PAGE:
The sources in this section highlight issues regarding the admissibility of electronic evidence, including social media websites. Additionally, the sources provide specific guidance on how to properly authenticate different types of electronic evidence.
1. Authentication of Electronically Stored Evidence, including text messages and e-mail.
(1) This article provides a comprehensive overview of electronic evidence including e-mail, text messages, chat room transcripts, websites, downloaded files and program files.
(2) This article provides a 50-state overview of when the documents have been deemed admissible and inadmissible.
(3) “Authentication of electronic communications, like documents, requires more than mere confirmation that the number or address belonged to a particular person; circumstantial evidence, which tends to corroborate the identity of the sender is required.” Citing Pa. Rule of Evid. Number 901, Com. v. Koch, 2011 PA Super 201, 2001 WL 4336634 (2011).
b. Availability: 34 A.L.R. 6th 253 (Originally published in 2008).
2. Criminal Pretrial Involving Text Messaging Evidence.
(1) This article is meant as a comprehensive overview of the use of text messages as evidence in all types of criminal prosecutions.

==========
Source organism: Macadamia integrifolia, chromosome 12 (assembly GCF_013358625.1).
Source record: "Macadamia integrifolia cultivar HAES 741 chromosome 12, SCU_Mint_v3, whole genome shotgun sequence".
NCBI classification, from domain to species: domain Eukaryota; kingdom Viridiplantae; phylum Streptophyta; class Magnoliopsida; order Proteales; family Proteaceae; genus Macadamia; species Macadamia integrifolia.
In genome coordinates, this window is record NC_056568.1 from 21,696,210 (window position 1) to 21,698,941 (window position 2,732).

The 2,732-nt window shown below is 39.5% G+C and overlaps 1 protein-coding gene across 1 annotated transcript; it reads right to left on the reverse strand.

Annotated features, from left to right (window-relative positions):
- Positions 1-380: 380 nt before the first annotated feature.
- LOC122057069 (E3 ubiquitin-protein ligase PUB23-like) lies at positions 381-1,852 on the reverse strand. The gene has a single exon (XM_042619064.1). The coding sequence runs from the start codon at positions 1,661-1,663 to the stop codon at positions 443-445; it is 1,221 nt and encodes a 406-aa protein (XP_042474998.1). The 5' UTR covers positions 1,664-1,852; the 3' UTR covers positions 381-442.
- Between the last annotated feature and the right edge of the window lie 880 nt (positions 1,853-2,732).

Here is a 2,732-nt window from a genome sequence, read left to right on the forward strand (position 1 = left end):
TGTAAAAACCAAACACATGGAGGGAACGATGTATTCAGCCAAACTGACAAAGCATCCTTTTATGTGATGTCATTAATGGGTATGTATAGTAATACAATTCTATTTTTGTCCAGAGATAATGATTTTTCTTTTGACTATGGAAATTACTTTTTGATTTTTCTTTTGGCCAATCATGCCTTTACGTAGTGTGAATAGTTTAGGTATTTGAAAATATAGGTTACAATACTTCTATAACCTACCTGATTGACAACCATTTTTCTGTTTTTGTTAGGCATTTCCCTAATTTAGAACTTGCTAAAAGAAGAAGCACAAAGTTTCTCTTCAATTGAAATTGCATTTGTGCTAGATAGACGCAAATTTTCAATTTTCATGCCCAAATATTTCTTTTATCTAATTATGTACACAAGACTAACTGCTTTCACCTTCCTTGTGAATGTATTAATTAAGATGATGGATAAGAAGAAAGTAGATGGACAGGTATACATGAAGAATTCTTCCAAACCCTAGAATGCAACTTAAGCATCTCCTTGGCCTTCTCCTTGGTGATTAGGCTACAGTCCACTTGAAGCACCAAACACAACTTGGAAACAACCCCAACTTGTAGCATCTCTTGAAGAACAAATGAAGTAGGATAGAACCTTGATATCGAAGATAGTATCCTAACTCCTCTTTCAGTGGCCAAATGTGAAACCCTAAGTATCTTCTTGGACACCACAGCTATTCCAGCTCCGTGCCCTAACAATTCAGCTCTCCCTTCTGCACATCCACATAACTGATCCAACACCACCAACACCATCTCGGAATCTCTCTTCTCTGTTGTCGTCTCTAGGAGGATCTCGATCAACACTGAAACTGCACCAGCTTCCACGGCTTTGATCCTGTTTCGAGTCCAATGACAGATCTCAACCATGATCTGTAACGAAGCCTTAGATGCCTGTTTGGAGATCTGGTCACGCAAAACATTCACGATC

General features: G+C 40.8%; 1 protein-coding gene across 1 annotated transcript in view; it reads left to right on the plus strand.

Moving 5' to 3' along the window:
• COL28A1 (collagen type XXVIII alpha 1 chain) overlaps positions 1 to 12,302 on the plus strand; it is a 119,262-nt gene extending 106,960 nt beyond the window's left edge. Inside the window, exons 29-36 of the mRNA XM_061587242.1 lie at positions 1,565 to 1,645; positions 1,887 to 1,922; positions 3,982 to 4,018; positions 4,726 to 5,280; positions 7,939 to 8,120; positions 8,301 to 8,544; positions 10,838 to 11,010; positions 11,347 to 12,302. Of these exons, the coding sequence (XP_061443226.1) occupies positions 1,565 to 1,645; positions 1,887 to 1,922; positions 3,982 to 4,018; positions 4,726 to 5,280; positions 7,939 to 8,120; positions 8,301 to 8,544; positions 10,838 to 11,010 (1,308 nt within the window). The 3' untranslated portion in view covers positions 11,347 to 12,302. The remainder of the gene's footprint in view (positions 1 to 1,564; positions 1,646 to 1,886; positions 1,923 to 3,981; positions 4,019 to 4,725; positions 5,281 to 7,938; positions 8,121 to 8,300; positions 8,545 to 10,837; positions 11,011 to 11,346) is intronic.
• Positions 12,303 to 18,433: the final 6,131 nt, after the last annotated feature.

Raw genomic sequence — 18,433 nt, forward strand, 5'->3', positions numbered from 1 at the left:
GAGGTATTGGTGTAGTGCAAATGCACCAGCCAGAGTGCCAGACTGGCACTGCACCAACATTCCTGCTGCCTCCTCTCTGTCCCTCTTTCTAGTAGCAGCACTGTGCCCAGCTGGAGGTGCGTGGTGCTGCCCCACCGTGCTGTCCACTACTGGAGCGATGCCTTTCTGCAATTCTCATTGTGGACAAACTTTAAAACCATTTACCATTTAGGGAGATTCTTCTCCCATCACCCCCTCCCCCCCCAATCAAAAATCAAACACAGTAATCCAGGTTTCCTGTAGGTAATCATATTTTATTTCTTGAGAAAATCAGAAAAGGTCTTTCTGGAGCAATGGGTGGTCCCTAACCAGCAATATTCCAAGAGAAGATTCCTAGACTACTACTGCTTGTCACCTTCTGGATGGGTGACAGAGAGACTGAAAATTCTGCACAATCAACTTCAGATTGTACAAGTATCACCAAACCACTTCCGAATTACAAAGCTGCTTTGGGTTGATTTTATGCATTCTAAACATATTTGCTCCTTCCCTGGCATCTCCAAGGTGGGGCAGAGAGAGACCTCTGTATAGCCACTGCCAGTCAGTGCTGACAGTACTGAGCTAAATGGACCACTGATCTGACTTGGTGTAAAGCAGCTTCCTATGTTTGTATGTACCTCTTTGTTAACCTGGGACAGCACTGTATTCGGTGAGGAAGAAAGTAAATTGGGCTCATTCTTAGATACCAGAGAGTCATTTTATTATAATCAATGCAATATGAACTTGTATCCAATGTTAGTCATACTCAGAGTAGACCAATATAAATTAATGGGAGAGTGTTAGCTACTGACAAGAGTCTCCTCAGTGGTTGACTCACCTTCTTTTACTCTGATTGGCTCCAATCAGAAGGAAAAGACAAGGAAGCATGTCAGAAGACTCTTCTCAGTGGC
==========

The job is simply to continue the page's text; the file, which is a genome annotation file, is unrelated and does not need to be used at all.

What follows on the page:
(2) Cites to Fed. R. Evid. 901(b)(4) in stating that electronic evidence may be authenticated by reference to its “appearance, contents, substance, internal patterns, or other distinctive characteristics, taken in conjunction with the circumstances.”
(3) Includes a check list to help determine if there are sufficient facts to allow the admission of text message evidence in a criminal prosecution.
b. Availability: 116 Am. Jur. Proof of Facts 3d 345 (Originally Published in 2010).
3. Civil Pretrial Involving Text Messaging Evidence.
(1) This article is meant as a comprehensive overview of the use of text message evidence in all types of civil prosecutions.
b. Availability: 115 Am. Jur. Proof of Facts 3d 1 (Originally published in 2010).
Summary: Rule 901(2)(d) allows authentication by, among other means, “appearance, contents, substance, internal patterns, or other distinctive characteristics, taken in conjunction with circumstances”. Thus, it is usually not necessary to call a computer expert or to establish a “chain of custody” for emails. Instead, emails may be authenticated in the manner similar to letters, contracts, and other written documents: by having a witness testify that the email is what it purports to be. The bar for admission is not high. The court need only make a threshold determination that the evidence is “sufficient to support a finding” that the proffered exhibit is what it purports to be. In a case where the sender of the email is available to testify, such witness testifying that he or she sent the email should normally be sufficient to authenticate the email. In the case of an email that has been received, the email may be authenticated by circumstances from which the jury could reasonably conclude that the email was sent by the purported sender. Such circumstances may be found in the sender’s email address, the signature block of the email, or the contents of the email. The possibility that the email was altered or that the email was sent by someone else goes to weight and not admissibility.